If he were to rise from the dead today, Marx might be delighted to discover that most economists and financial commentators, including many who claim to favour the free market, agree with him.

Indeed, analysts at the Heritage and Cato Institute, and commentators in the Wall Street Journal . . . have made declarations in favour of the massive “injection of liquidities” engineered by central banks in recent months, the government takeover of giant financial institutions, as well as the still stalled US$700-billion bailout package. Some of the same voices were calling for similar interventions following the burst of the dot-com bubble in 2001.

Hail, Freedonia!

But that jingoistic pledge of allegiance to the “Land of the Spree, and the Home of the Knave” that Groucho ran into the ground in the Depression-era Duck Soup (1933) won’t help the average American hang onto the commune he or she bought with an adjustable-rate mortgage.

Angry voters deluged Congress earlier this week when details of the first corporate-welfare bailout were revealed — see this morning’s New York Times story “Labeled as a Bailout, Plan Was Hard to Sell to a Skeptical Public.”

Now the market has staged a revival and a revised bill faces a vote later today in the Senate, but the pols — only a few weeks from the election — wised up, refusing to reveal its details until shortly before the vote.

We no doubt will eventually be trampled by Wall Street’s raging bulls — once the bailout bill restores their dominion over the bears — but things could always be worse. As the Times reports this morning in “Stampede in India Kills at Least 147”:

A religious festival in northern India turned into a horrific deadly crush on Tuesday as thousands of Hindu pilgrims stampeded at a temple shrine, piling into one another on a treacherous walkway slick with spilled coconut milk. Officials said at least 147 people, mostly men, suffocated.

Television showed dead pilgrims strewn on the narrow walkway near the Chamunda Devi temple, at the southern edge of the 15th-century Mehrangarh fort in Jodhpur, in the western state of Rajasthan. It was the second deadly religious tragedy in the past few months in India, where pilgrim stampedes are not uncommon. The victims were suffocated as they rushed down a narrow path from the temple 150 yards above, officials said.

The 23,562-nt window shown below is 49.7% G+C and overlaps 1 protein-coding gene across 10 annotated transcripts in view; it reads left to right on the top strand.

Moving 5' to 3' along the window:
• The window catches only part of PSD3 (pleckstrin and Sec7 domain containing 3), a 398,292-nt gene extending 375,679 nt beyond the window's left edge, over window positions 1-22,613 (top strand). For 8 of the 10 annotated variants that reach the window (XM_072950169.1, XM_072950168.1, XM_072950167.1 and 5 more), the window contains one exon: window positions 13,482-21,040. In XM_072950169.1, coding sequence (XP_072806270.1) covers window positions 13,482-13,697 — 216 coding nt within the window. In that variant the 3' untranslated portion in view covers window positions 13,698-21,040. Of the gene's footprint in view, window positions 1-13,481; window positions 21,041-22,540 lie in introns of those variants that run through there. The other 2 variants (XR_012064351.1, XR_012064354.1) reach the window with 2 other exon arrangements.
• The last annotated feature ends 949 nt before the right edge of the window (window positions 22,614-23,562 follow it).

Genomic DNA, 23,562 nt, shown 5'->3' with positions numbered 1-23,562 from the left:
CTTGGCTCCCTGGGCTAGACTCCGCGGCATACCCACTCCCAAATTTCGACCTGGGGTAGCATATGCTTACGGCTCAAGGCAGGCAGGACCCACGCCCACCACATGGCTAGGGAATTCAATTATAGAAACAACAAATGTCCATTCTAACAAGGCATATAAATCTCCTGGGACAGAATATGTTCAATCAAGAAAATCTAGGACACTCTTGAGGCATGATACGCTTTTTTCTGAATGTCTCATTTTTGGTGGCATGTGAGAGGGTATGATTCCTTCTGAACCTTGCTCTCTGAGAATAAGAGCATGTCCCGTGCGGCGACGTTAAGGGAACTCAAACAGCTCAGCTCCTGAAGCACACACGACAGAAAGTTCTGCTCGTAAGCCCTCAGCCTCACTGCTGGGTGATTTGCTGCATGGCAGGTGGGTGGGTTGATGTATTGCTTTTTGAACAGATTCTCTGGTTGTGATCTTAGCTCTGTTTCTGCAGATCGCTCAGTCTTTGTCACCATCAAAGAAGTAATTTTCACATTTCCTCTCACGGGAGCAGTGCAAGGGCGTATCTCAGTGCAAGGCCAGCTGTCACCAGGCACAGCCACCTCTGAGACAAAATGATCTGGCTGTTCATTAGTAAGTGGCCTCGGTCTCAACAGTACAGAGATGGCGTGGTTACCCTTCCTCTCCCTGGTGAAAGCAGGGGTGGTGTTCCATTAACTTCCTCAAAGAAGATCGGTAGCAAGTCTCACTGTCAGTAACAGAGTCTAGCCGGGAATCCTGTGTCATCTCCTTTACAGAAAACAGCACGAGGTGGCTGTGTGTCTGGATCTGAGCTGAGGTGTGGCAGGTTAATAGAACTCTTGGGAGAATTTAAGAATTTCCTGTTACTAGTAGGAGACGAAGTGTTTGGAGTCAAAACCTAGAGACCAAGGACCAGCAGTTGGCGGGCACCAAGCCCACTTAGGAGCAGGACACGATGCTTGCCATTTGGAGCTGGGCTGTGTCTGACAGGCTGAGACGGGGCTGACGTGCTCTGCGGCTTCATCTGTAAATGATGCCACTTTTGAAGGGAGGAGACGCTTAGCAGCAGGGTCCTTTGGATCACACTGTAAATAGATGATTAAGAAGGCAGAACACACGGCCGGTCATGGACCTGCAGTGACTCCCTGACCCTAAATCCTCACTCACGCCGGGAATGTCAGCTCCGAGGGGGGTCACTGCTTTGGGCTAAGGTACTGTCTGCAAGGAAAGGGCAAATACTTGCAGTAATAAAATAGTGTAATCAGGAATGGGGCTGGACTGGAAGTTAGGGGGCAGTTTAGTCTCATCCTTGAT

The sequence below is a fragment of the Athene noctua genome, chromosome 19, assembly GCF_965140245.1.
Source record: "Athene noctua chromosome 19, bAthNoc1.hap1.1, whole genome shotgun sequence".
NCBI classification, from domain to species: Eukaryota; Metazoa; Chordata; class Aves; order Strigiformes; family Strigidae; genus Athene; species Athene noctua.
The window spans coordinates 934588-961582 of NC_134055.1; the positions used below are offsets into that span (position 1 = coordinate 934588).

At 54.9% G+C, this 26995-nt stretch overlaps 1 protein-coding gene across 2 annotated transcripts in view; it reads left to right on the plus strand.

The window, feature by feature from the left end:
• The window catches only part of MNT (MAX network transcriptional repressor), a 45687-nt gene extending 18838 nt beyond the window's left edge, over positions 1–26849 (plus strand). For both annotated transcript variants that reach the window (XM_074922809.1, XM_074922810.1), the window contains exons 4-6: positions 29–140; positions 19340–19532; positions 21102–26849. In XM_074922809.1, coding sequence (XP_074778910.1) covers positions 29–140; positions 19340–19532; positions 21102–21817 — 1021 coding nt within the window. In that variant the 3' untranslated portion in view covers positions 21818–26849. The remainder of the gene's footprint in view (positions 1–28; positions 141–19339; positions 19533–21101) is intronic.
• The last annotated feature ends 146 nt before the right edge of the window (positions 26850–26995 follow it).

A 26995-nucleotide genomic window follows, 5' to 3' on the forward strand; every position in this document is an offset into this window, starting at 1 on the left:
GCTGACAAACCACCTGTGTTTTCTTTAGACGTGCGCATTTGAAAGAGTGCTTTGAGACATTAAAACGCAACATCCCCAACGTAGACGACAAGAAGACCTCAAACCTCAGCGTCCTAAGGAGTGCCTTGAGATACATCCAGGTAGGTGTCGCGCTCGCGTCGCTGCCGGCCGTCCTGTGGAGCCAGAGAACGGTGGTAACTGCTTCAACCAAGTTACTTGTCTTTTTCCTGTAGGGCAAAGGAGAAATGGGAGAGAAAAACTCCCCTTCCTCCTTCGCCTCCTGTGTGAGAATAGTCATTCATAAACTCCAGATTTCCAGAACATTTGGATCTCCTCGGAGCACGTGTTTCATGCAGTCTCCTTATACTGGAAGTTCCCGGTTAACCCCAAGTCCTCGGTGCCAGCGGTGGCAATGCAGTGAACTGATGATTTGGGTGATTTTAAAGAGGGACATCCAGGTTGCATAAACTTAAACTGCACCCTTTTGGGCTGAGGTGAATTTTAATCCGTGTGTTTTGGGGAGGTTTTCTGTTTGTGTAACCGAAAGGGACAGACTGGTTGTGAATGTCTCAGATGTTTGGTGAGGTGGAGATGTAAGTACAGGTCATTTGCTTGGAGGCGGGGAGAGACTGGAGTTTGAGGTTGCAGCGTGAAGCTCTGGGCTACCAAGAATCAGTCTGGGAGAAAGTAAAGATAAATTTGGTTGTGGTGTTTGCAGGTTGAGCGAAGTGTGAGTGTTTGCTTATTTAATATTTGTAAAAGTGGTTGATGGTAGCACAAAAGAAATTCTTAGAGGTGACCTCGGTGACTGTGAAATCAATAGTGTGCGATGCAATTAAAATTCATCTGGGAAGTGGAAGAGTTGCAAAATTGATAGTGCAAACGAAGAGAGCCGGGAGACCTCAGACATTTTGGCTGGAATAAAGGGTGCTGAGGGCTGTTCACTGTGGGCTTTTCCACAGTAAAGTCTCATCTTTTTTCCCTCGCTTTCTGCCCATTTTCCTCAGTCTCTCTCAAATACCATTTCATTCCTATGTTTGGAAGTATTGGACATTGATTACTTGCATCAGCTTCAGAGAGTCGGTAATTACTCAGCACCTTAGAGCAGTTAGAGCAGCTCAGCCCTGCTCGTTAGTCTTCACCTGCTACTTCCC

Tuesday was the first day of a nine-day festival called Navratra that celebrates nine incarnations of the Hindu mother goddess Durga. Between 2,000 and 3,000 pilgrims were present when the stampede began about 6 a.m.

Don’t cry over spilled coconut milk; today’s another day. While you try to steer clear of Wall Street’s latest incarnation of a corporate-welfare bill, have another triple-shot espresso and take a break for some browsing . . .


N.Y. Daily News: ‘Murders send city crime rate upwards’

Scotsman: ‘Teenager in £7 million lottery win toasts luck with beans’

AP: ‘Pentagon announces 2009 deployments to Iraq’

BBC: ‘Iraq remains “locked in conflict” ‘

Washington Post: ‘Bush’s Warnings of Danger Are No Longer as Powerful’


N.Y. Daily News: ‘Third term, Mayor Bloomberg? That’s rich!’

Slate: ‘The Black President: A 1926 Brazilian sci-fi novel predicts a U.S. election determined by race and gender’

Scotsman: ‘How predicted empty hives would mean end of the world’

N.Y. Times: ‘Bloomberg Said to Seek Third-Term Bid’